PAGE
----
Creative triumvirate:
James Ivory (left) Ruth Prawer Jhabvala (center) 
& Ismail Merchant (right) in New York in 1998.
Photo Credit: Lynn Goldsmith for ZUMA Press/NewsCom.

Tribute to Ismail Merchant

Special Thoughts for FILMS FOR TWO®
by Alan Waldman


Bombay-born Anglo-Indian-American producer Ismail Merchant treated the world to some of the most wonderful, critically acclaimed movies ever. My three favorites—THE REMAINS OF THE DAY, HOWARD’S END and A ROOM WITH A VIEW—earned 25 Academy Award nominations, including three Best Picture nods, and won six. If you haven’t seen them, you should rectify that forthwith!

The extraordinarily talented triumvirate of producer Merchant, director James Ivory and screenwriter Ruth Prawer Jhabvala created several of the most moving, visually arresting and thoroughly enjoyable films I have ever seen. Triple-handedly they revived international interest in English and American literature with their achingly beautiful and deeply sensitive treatments of works by E.M. Forster, Henry James, H.E. Bates, Carson McCullers, Edward Albee and V.S. Naipaul.

Ismail Merchant, the business mind behind Merchant Ivory Productions, produced 48 films and directed five others. THE GUINNESS BOOK OF WORLD RECORDS lists his 44-year partnership between with Ivory as the longest in independent cinema. Their films were known for rich production values, profound insight into character, remarkable attention to period detail and extraordinary performances from great actors such as Anthony Hopkins, Paul Newman, Alan Bates, Om Puri, Vanessa Redgrave, Joanne Woodward, Maggie Smith, Judi Dench, Greta Scacchi, Julie Christie and Emma Thompson. They also launched the careers of Daniel Day-Lewis, Helena Bonham Carter, Leelee Sobieski and many other young talents.
Merchant was nominated for four Oscars (three Best Pictures for REMAINS, HOWARD’S and ROOM and Best Short Subject for his first work, 1961’s CREATION OF A WOMAN). He won BAFTA Best Picture honors for his big three, plus HEAT AND DUST; and he was nominated for an Independent Spirit Award for A SOLDIER’S DAUGHTER NEVER CRIES. Merchant-Ivory films were nominated for 30 Oscars in all. Star Emma Thompson and scripter Ruth Prawer Jhabvala won for HOWARD’S END and Jhabvala also won for A ROOM WITH A VIEW. Anthony Hopkins, Joanne Woodward and Vanessa Redgrave were Oscar nominated for Merchant-Ivory roles, while Hugh Grant, James Wilby, Leelee Sobieski, Lilia Skala, Anthony Hopkins, Thompson and Redgrave won other awards for such appearances.

In addition to his many film honors, Ismail Merchant was honored by the mayors of New York and Paris, and he was made a “Commandeur de l’Ordre des Arts et des Lettres” in France.

Sir Anthony Hopkins (who starred in HOWARD’S END and THE REMAINS OF THE DAY) dubbed Merchant “the one truly great maverick producer, a true pioneer, a great man and a law to himself.” Helena Bonham-Carter (star of A ROOM WITH A VIEW and co-star of HOWARD’S END) called Merchant: “A great personality and a true original. He tore through life and often proved that the word ‘impossible’ had no meaning.” British producer Lord David Puttnam, (CHARIOTS OF FIRE) said Merchant was “an extraordinary, unique man who absolutely carved his own niche. He chose very serious pieces of work, and the ideas came from within him.” 
Actor-director-writer Rahul Bose (EVERYBODY SAYS I’M FINE) added, “Ismail Merchant was an absolute visionary who was decades ahead of his time. He and James Ivory dared to make the films that nobody else would touch—whether it was MAURICE or HOWARD’S END. To do 50-odd films with such courage and to still stay afloat is astonishing.” And Guatemalan fan Juan Mateo explained, “Merchant's movies were all about character and storytelling, so they brought out the best performances of actors.”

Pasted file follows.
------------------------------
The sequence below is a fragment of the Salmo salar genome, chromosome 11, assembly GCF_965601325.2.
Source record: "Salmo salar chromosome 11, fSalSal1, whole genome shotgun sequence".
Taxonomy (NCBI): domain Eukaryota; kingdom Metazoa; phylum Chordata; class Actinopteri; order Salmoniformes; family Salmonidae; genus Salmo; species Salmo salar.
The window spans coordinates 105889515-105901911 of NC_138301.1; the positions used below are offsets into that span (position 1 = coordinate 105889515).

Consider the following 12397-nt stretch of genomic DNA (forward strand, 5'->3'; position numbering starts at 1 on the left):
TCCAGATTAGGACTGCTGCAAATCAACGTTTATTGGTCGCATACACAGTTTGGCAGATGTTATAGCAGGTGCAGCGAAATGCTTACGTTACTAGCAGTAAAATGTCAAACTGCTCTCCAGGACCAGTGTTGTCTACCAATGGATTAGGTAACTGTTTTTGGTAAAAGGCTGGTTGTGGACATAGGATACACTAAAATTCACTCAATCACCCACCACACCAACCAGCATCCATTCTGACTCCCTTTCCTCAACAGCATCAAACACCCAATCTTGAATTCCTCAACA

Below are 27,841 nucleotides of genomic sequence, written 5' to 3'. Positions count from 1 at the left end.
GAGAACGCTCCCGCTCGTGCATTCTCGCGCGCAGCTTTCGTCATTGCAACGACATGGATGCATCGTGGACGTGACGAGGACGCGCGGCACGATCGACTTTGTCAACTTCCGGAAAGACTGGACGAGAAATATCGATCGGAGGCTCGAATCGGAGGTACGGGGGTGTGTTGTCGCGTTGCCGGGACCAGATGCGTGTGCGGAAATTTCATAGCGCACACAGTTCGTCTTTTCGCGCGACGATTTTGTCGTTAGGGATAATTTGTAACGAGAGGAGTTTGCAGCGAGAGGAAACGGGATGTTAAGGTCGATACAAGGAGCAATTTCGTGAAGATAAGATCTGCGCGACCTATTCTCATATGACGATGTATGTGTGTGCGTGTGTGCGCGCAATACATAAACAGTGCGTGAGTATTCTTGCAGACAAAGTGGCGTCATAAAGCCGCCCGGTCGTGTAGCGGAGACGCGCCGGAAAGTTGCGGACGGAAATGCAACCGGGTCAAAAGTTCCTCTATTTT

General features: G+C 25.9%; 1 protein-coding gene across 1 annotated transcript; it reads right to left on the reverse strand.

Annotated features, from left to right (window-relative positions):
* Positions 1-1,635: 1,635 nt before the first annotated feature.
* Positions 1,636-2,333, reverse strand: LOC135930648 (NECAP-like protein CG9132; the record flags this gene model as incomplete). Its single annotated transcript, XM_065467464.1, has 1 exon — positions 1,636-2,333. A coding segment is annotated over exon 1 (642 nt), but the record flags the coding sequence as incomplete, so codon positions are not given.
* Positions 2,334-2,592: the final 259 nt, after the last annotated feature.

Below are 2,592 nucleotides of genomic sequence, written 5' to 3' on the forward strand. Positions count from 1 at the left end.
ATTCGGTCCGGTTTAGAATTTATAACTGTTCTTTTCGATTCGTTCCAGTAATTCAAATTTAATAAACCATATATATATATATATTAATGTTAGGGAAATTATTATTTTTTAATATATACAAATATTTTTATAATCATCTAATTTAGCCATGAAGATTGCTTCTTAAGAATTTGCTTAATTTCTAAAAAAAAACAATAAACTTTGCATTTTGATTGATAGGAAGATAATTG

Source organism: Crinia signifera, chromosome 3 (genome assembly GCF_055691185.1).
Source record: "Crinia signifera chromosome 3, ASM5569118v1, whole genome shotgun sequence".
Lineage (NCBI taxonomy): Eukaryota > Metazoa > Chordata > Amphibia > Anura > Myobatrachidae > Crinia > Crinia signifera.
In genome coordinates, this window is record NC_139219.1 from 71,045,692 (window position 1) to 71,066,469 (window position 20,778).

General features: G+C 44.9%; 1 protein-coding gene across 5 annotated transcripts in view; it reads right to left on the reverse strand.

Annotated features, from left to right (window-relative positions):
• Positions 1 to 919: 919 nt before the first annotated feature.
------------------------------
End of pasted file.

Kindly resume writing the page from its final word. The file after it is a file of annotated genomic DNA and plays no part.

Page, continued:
I have seen 26 of Ismail Merchant’s 53 films—and I recently refreshed my memory of 16, so as to better describe them to you—enjoying them all again. My favorites were and remain these:


1) THE REMAINS OF THE DAY is masterful. It is an incomparably strong and subtle film, deeply moving and blessed by a magnificent lead performance by Anthony Hopkins, as the British butler who loses the woman he loves because he is unable reveal his feelings for her. Christopher Reeve, Emma Thompson, Peter Vaughn and James Fox are also excellent in this classic.

Visually, REMAINS is a stunner. Merchant, Ivory and Jhabvala always do wonderful work, but one reason I believe this is their best film is because it had the best script; Jhabvala wrote it beautifully, based on the novel by gifted Anglo-Japanese writer Kazuo Ishiguro—whose screenplay THE WHITE COUNTESS Merchant, Ivory, Ralph Fiennes and three Redgraves were working on when Merchant died. REMAINS was justifiably nominated for eight Oscars, including honors for Merchant, Ivory, Jhabvala, Hopkins and Thompson.


2) A ROOM WITH A VIEW features a great performance by young Daniel Day Lewis (as a prissy suitor) and excellent work by a blue-chip Brit cast including Maggie Smith, Judi Dench, Denholm Elliott, Julian Sands and Helena Bonham Carter. As in all Merchant-Ivory movies, the visuals here are magnificent.

Two decades later I best remember the gorgeous picnic scene in the Italian countryside. Behind it, the achingly beautiful aria from Puccini’s LA RONDINE (“Qu’il Bel Sogno di Doretta”) sung by Kiri Te Kanawa blew me away. Years later, after I discovered opera, I came to believe that it is the most beautiful piece of music ever written, and Dame Kiri is now my favorite soprano. I took Kiri’s version of that song to Houston and played it for my dying father.

A ROOM WITH A VIEW’s music, visuals, performances, period detail and writing help explain why it was nominated for eight Oscars, winning three for art direction, costume and Jhabvala’s outstanding script.


3) HOWARD’S END is a beautiful film with a well-crafted, compelling story of love, betrayal, altruism, compromise and folly. It is enriched by fine acting from Emma Thompson, Anthony Hopkins, Vanessa Redgrave and an outstanding British cast. Told with great nuance, supported by wonderfully evocative music and masterfully directed by Ivory, it was nominated for nine Oscars—winning for art direction, screenplay and Emma Thompson’s luminous performance.